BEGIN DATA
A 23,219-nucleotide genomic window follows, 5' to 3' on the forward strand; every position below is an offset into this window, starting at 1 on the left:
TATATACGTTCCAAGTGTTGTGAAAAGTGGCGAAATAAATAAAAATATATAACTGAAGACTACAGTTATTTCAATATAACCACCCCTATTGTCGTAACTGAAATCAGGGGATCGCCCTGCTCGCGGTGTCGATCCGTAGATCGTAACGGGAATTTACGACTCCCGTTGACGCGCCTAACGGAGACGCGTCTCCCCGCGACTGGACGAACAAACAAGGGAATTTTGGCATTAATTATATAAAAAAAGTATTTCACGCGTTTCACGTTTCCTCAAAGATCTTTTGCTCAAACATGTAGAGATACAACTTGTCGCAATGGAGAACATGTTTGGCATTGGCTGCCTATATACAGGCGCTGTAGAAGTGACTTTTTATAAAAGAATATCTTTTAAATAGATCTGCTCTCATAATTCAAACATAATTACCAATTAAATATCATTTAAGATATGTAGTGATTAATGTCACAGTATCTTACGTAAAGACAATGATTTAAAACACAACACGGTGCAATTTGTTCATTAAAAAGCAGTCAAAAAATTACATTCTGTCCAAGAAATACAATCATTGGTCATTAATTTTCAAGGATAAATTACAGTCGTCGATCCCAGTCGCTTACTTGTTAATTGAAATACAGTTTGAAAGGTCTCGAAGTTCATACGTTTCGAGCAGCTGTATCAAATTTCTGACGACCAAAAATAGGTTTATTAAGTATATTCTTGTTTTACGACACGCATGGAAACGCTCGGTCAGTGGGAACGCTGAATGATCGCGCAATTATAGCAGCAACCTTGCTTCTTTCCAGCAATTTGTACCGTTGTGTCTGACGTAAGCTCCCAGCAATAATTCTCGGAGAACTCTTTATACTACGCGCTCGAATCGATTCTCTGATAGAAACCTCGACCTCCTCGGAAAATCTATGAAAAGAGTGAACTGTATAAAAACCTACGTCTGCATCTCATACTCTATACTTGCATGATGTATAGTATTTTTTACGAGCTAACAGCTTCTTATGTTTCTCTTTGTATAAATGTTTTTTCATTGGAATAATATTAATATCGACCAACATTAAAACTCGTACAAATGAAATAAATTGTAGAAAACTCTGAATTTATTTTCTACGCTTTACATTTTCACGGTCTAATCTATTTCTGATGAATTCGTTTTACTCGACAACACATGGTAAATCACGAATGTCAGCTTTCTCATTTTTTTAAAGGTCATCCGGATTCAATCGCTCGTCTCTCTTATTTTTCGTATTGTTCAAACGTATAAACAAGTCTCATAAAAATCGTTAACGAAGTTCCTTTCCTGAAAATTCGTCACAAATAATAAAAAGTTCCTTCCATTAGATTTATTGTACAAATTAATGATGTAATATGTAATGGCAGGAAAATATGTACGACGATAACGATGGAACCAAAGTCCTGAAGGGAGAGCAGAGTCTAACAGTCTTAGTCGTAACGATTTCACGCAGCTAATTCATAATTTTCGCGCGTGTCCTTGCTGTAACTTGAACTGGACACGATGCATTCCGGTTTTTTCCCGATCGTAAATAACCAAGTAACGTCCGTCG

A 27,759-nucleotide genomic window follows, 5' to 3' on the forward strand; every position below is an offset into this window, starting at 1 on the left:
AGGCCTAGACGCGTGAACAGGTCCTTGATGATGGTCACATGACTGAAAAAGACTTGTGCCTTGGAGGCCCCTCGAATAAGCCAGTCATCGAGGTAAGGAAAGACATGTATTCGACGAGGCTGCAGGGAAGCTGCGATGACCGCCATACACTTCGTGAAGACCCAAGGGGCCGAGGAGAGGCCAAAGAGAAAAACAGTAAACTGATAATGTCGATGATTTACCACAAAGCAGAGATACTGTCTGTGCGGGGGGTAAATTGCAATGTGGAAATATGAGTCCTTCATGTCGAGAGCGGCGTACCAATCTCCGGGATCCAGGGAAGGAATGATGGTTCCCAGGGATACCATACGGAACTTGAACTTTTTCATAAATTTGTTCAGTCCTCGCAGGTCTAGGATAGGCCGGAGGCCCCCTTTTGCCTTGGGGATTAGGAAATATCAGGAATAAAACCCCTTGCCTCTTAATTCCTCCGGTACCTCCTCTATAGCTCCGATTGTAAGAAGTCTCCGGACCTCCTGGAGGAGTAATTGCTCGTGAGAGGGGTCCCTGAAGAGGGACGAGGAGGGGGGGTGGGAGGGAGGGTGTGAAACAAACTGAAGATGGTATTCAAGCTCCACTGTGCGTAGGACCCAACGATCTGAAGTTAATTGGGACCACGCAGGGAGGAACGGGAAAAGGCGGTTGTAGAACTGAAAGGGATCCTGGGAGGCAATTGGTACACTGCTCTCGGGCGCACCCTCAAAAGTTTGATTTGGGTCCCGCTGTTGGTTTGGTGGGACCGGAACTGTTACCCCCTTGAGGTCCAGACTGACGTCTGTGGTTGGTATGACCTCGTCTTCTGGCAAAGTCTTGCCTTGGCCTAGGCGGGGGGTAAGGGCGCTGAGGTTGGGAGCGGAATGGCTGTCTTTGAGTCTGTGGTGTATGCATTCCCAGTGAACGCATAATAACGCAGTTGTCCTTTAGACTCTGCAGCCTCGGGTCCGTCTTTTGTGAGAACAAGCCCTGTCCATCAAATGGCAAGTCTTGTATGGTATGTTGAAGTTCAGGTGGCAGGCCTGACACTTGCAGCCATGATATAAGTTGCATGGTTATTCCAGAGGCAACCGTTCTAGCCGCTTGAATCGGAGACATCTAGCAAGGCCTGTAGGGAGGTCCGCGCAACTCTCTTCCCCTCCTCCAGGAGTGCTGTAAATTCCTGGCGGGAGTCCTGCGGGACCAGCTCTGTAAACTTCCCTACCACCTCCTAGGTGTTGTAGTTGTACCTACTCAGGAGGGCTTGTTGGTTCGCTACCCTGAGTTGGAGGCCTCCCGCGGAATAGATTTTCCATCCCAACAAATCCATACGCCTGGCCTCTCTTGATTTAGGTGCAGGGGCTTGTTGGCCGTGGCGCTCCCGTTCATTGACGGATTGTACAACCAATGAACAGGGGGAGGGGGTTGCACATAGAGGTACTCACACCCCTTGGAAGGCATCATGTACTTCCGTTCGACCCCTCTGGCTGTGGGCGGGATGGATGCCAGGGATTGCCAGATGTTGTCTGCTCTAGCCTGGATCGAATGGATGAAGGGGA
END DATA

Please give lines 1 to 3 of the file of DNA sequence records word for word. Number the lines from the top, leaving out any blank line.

A 23,219-nucleotide genomic window follows, 5' to 3' on the forward strand; every position below is an offset into this window, starting at 1 on the left:
TATATACGTTCCAAGTGTTGTGAAAAGTGGCGAAATAAATAAAAATATATAACTGAAGACTACAGTTATTTCAATATAACCACCCCTATTGTCGTAACTGAAATCAGGGGATCGCCCTGCTCGCGGTGTCGATCCGTAGATCGTAACGGGAATTTACGACTCCCGTTGACGCGCCTAACGGAGACGCGTCTCCCCGCGACTGGACGAACAAACAAGGGAATTTTGGCATTAATTATATAAAAAAAGTATTTCACGCGTTTCACGTTTCCTCAAAGATCTTTTGCTCAAACATGTAGAGATACAACTTGTCGCAATGGAGAACATGTTTGGCATTGGCTGCCTATATACAGGCGCTGTAGAAGTGACTTTTTATAAAAGAATATCTTTTAAATAGATCTGCTCTCATAATTCAAACATAATTACCAATTAAATATCATTTAAGATATGTAGTGATTAATGTCACAGTATCTTACGTAAAGACAATGATTTAAAACACAACACGGTGCAATTTGTTCATTAAAAAGCAGTCAAAAAATTACATTCTGTCCAAGAAATACAATCATTGGTCATTAATTTTCAAGGATAAATTACAGTCGTCGATCCCAGTCGCTTACTTGTTAATTGAAATACAGTTTGAAAGGTCTCGAAGTTCATACGTTTCGAGCAGCTGTATCAAATTTCTGACGACCAAAAATAGGTTTATTAAGTATATTCTTGTTTTACGACACGCATGGAAACGCTCGGTCAGTGGGAACGCTGAATGATCGCGCAATTATAGCAGCAACCTTGCTTCTTTCCAGCAATTTGTACCGTTGTGTCTGACGTAAGCTCCCAGCAATAATTCTCGGAGAACTCTTTATACTACGCGCTCGAATCGATTCTCTGATAGAAACCTCGACCTCCTCGGAAAATCTATGAAAAGAGTGAACTGTATAAAAACCTACGTCTGCATCTCATACTCTATACTTGCATGATGTATAGTATTTTTTACGAGCTAACAGCTTCTTATGTTTCTCTTTGTATAAATGTTTTTTCATTGGAATAATATTAATATCGACCAACATTAAAACTCGTACAAATGAAATAAATTGTAGAAAACTCTGAATTTATTTTCTACGCTTTACATTTTCACGGTCTAATCTATTTCTGATGAATTCGTTTTACTCGACAACACATGGTAAATCACGAATGTCAGCTTTCTCATTTTTTTAAAGGTCATCCGGATTCAATCGCTCGTCTCTCTTATTTTTCGTATTGTTCAAACGTATAAACAAGTCTCATAAAAATCGTTAACGAAGTTCCTTTCCTGAAAATTCGTCACAAATAATAAAAAGTTCCTTCCATTAGATTTATTGTACAAATTAATGATGTAATATGTAATGGCAGGAAAATATGTACGACGATAACGATGGAACCAAAGTCCTGAAGGGAGAGCAGAGTCTAACAGTCTTAGTCGTAACGATTTCACGCAGCTAATTCATAATTTTCGCGCGTGTCCTTGCTGTAACTTGAACTGGACACGATGCATTCCGGTTTTTTCCCGATCGTAAATAACCAAGTAACGTCCGTCG

A 27,759-nucleotide genomic window follows, 5' to 3' on the forward strand; every position below is an offset into this window, starting at 1 on the left: